The drone strike hit a house in Datta Khel, near the Afghan border, which was used by militants, said a militant in the area. Those killed were Pakistani fighters, the militant said.
"The Government of Pakistan condemns the drone strike that took place in the early hours of Wednesday, 26 November 2014 at Garga, north of Shawal in North Waziristan Agency," the government said in a statement.
The Bureau of Investigative Journalist, which tracks drone strikes using media reports, says there have been 20 strikes so far this year.
The United States says it targets militants in the drone strikes, but does not release details about individual strikes. Some of them have killed civilians, although the majority of the dead are suspected militants.
Pakistan usually protests about the drone strikes, saying they are an infringement of its sovereignty. But many say the military has given its tacit acceptance, and point to the fact that were halted in Pakistan for six months earlier this year while the government tried to negotiate peace with the Taliban. (Reuters)
5:30 P.M. ISIS targeted in 17 air strikes by U.S.-led coalition
The United States led 17 air strikes on Islamic State targets in Iraq and Syria since Monday, the U.S. Central Command said on Wednesday.
The strikes, part of Operation Inherent Resolve against the militant Islamic force, included 10 attacks near Kobani, Syria. They destroyed four staging areas and six fighting positions, and also hit Islamic State units, according to Central Command.
In Iraq, U.S. and allied forces destroyed vehicles, buildings and a fighting position near Mosul and also hit a large Islamic State unit in two air strikes. Targets also were hit near Kirkuk, north of Sinjar, west of Baiji and northwest of Ramadi, the command said. (Reuters)
5:27 P.M. Death toll following Syria air strike in ISIS-stronghold of Raqqa rises to 95
The death toll from a series of Syrian government airstrikes on the Islamic State group's stronghold in northeastern Syria has risen to at least 95, making it one of the deadliest attacks on the city of Raqqa in the past three years, activists said Wednesday.
Some of the Tuesday airstrikes hit a popular market near a museum and an industrial neighborhood, causing many civilian casualties.
The Britain-based Syrian Observatory for Human Rights raised its death toll Wednesday to 95. Its director, Rami Abdurrahman, said the dead include 52 civilians whose names the group was able to document. They include three women and four children, he said. At least 120 others were wounded in the strikes, according to the group.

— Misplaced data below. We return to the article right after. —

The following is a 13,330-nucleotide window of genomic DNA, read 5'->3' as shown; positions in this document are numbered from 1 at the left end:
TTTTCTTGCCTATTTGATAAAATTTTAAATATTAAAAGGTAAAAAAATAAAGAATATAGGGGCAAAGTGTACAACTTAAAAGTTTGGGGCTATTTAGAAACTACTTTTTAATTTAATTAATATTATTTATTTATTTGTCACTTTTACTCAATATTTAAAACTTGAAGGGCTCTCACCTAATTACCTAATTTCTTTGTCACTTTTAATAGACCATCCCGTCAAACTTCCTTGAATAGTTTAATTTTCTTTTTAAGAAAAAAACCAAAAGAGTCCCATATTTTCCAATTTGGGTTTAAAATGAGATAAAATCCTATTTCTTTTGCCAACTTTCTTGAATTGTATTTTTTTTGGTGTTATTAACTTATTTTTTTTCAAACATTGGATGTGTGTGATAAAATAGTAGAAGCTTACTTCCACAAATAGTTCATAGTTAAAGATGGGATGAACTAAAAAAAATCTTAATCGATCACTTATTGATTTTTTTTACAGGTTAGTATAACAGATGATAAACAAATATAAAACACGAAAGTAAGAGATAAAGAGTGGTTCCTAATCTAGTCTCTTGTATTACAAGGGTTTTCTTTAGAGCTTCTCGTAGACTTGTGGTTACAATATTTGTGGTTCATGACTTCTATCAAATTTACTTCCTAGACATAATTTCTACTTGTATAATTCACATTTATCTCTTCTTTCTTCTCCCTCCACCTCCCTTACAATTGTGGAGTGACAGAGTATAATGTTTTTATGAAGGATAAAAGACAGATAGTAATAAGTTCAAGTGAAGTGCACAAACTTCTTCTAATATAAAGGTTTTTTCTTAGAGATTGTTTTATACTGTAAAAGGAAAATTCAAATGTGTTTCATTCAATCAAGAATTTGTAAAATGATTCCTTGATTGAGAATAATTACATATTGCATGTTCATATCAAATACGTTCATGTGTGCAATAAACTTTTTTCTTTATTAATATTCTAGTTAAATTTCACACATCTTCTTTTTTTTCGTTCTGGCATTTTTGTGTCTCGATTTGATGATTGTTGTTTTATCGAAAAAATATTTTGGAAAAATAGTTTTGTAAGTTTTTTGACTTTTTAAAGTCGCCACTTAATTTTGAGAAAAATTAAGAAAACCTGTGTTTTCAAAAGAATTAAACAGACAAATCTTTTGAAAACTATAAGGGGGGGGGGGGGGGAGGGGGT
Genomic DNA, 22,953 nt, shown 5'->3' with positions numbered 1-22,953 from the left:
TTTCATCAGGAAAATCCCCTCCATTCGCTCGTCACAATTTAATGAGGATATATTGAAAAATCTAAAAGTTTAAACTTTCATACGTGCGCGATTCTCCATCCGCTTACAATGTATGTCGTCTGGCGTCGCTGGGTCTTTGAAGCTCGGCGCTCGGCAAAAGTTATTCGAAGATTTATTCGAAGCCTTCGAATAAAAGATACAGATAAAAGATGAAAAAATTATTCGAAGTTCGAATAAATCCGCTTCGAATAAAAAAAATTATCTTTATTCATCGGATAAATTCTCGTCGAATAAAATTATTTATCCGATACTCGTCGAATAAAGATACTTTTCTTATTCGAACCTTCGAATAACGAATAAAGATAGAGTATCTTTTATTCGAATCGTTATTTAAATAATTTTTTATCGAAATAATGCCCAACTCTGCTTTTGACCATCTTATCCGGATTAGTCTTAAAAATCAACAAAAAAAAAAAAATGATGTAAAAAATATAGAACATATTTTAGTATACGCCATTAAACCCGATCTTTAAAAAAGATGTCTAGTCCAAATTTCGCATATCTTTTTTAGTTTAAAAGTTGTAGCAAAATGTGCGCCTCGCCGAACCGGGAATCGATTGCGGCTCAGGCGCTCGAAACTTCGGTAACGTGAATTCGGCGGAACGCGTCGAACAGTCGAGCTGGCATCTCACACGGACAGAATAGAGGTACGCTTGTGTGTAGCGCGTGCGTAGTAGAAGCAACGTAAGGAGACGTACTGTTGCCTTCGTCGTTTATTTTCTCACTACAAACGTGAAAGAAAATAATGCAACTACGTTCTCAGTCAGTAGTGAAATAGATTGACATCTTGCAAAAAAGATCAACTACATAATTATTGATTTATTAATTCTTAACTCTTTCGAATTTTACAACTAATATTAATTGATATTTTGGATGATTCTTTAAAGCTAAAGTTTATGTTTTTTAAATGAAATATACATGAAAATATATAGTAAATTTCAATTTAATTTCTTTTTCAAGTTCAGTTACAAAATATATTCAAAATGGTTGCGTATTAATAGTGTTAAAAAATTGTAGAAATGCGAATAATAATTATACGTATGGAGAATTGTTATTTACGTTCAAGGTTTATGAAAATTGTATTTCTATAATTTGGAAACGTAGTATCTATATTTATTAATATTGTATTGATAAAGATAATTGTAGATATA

Other activists, including the Local Coordination Committees and a Raqqa-based collective called Raqqa is Being Silently Slaughtered, estimated more than 100 people had been killed. It was not clear how many militants were among those killed.
The Associated Press could not independently confirm the death toll — one of the worst single-day tolls in the city, which is completely under the control of the Islamic State group. (AP)
4:54 P.M. Iran parliament ends standoff with Rohani, approves higher education minister
Iran's parliament voted on Wednesday to approve President Hassan Rohani's fifth candidate to head the higher education ministry, ending an ideological tussle over a cabinet post important to his pledge to liberalise life in the Islamic Republic.
Mohammad Farhadi, a centrist who held senior positions in a previous reformist administration, secured a 197-28 vote of confidence with 10 abstentions in the conservative-dominated Majlis (parliament).
It had rejected four other nominees of similar political leanings, citing mainly their alleged ties to mass unrest in 2009 over the disputed re-election victory of Rohani's predecessor, conservative hardliner Mahmoud Ahmadinejad.
The street and university campus protests were the biggest since Iran's 1979 Islamic Revolution, shaking the establishment led by hardline Shi'ite clerics and elite Revolutionary Guards before being crushed.
Strong memories of that upheaval made parliament, controlled by allies of Supreme Leader Ayatollah Ali Khamenei, sensitive about who should head the Ministry of Higher Education, Research and Technology, which sets the ideological tone at universities.
The ministry had been run by a caretaker since reformist Reza Faraji-Dana, appointed by Rohani after his landslide election victory in June 2013, was impeached by parliament three months ago over perceived links to the 2009 protests. (Reuters)